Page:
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4 Stars Out Of 5
September 17, 2012
Finding interesting fiction for tweens can be tricky. This new series by L.L. Samson (AKA Lisa Samson) does just the trick. The concept is that three kids (13 y.o. twins and a 14 y.o.) join forces to help story characters find their way back to their story worlds.
In this first installment, Ophelia, Linus, and Walter interact with Quasimodo from the Hunchback of Notre Dame. While the original isn't necessarily a book I'd read with my 11 and 8 y.o.s, we were all engaged in this story that tied the story to a new framework. The narrator, a college janitor, peppers the story with big words, ideas, and literary instruction, but does it in a way that broadens the reader's understanding and is still engaging. There's a taste of magic to pull Quasi from Paris to Kingscross. The chapter titles are fun reminding me of the Percy Jackson series. And the chapters are short with exceptional cliffhangers that left my kids begging for just one more chapter.
At the same time, reading a couple three chapters a day wasn't enough for my daughter, who disappeared with the book because we were too slow. We enjoyed this book so much that I've purchased the second -- Moby Dick -- and we're all eagerly awaiting the next adventure of Ophelia, Linus, and Walter.
Twelve-year-old twins, Ophelia and Linus move in with their aunt and uncle and discover an old laboratory hidden in the attic. While Ophelia is reading The Hunchback of Notre Dame, she unintentionally activates one of the old scientist's inventions that transports Quasimodo into the present! It's then that the twins and their friend discover that the old scientist wants to capture Quasimodo, and the three kids do all they can to protect their literary friend and get him back into the book where he belongs.
What a clever premise for a series! You get a group of kids, a famous classical fictional character, and an adventure. I liked the characters a lotÃ¢â¬âall of them. They were unique and fun. The story was told from a narrator who teaches the reader the definitions of big words and about the craft of writing as he tells the story. That did become a bit distracting at times. Along with the narrator, Ophelia is the big reader in the tale. Many references to classics were mentioned throughout the story, most of which will go over middle grade reader's heads, but they won't mind because they'll be caught up in the tale. For being put out by Zonderkidz, a Christian publishing house, I didn't notice a faith element in the story, which seemed odd. I did notice that two more books are planned involving the classics Moby Dick and The Three Musketeers. Looking forward to them!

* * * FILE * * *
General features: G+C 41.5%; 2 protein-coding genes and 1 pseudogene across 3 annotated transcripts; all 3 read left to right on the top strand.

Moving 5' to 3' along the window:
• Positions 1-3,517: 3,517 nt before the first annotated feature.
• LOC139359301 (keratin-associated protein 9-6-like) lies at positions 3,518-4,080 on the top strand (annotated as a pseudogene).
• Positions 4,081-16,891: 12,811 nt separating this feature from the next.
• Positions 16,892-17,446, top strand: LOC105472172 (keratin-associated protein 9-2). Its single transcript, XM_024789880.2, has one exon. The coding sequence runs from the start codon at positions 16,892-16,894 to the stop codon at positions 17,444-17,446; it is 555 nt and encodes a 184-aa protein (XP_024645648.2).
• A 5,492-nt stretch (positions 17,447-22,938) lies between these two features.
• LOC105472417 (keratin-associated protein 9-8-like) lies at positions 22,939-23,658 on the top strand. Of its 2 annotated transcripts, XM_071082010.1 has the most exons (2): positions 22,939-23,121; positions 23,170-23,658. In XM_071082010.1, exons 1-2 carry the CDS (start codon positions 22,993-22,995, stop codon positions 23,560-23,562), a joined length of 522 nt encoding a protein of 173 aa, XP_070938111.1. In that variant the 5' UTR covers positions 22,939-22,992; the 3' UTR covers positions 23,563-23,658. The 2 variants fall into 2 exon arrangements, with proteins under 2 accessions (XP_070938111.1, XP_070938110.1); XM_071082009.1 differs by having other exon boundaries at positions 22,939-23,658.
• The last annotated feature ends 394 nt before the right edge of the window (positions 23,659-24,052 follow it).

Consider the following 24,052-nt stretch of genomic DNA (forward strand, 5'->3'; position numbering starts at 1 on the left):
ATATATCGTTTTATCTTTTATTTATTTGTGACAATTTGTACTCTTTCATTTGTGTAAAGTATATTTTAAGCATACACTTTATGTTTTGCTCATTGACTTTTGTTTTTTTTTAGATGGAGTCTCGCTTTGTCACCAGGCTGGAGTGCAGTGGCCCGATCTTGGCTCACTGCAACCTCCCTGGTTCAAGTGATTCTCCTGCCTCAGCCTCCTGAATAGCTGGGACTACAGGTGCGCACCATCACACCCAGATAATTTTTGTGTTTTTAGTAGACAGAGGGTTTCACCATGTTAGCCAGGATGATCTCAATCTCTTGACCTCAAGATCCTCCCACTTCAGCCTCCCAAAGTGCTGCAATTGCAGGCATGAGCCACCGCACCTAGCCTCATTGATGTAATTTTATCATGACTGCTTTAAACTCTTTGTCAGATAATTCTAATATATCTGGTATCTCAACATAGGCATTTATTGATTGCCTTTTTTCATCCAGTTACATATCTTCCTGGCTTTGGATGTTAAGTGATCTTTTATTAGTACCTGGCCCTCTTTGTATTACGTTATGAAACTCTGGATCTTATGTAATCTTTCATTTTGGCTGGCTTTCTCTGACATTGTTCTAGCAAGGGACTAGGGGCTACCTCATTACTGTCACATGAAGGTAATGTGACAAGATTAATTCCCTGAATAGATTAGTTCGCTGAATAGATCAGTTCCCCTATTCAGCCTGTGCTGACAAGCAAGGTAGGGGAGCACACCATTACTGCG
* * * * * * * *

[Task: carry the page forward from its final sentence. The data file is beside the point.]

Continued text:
In Facing the Hunchback of Notre Dame, fourteen-year-old twins Linus and Ophelia Easterday have been left to live with their aunt and uncle (also twins) in Kingscross, home of the famous (fictional) Americal university, while their parents go on a five-year research trip to do something important (well, something they think is important, anyway).
While exploring the old house they are now living in, Linus and Ophelia find a hidden attic filled with the belongings of the mysterious Cato, who used to own the house before he simply disappeared one day. The attic has a lot of strange books and bottles, and a large circle has been drawn on the floor. An Ã¢â¬Ëaccident' with a magic circle brings the fictional Quasimodo out of the classic Victor Hugo novel and into the Real World.
The twins find that Quasi will be with them for sixty hours, and that if they do not follow instructions exactly, he might end his days fizzing down to a pile of dirty rags. As they befriend the fictional hunchback, they find someone else knows about him, and wants to harm him. So, they join with Walter, their new neighbour, to protect Quasi and return him unharmed to fictional Paris (and providing the reader with the formulaic two boys-one girl mystery-solving trio that has worked so well in other series for this age group).
I don't read a lot of Middle Grade fiction, so I'm not entirely sure what represents the best of the genre (although having read a few of the High School Musical, Hannah Montana and Mary-Kate and Ashley books, I have a good understanding of how shallow and trite MG fiction can be). I enjoyed Facing the Hunchback of Notre Dame for what it was: a fun adventure story for 8-12 year olds, with a little classic literature and a few thoughts on good writing thrown in for educational value.
Facing the Hunchback of Notre Dame is a humorous and enjoyable story that would be a good book for reading aloud, and I can see it fitting well into a home schooling curriculum. There is even the odd interjection for the sake of the parents, and this humour, combined with the distinctive voice of the narrator (Bartholomew Inkster, janitor at Kingscross University) reminded me of Roald Dahl. There are a few too many exclamation marks for my taste, but I suppose it is the distinctive voice of the narrator and the age group the book is targeting.
Although it is published by Zondervan, Facing the Hunchback of Notre Dame is not an obviously 'Christian' novel, but it is a fun read, with a plot device that is well set up for a series (it is Book 1 of The Enchanted Attic series).
Thanks to Zonderkidz and NetGalley for providing a free ebook for review.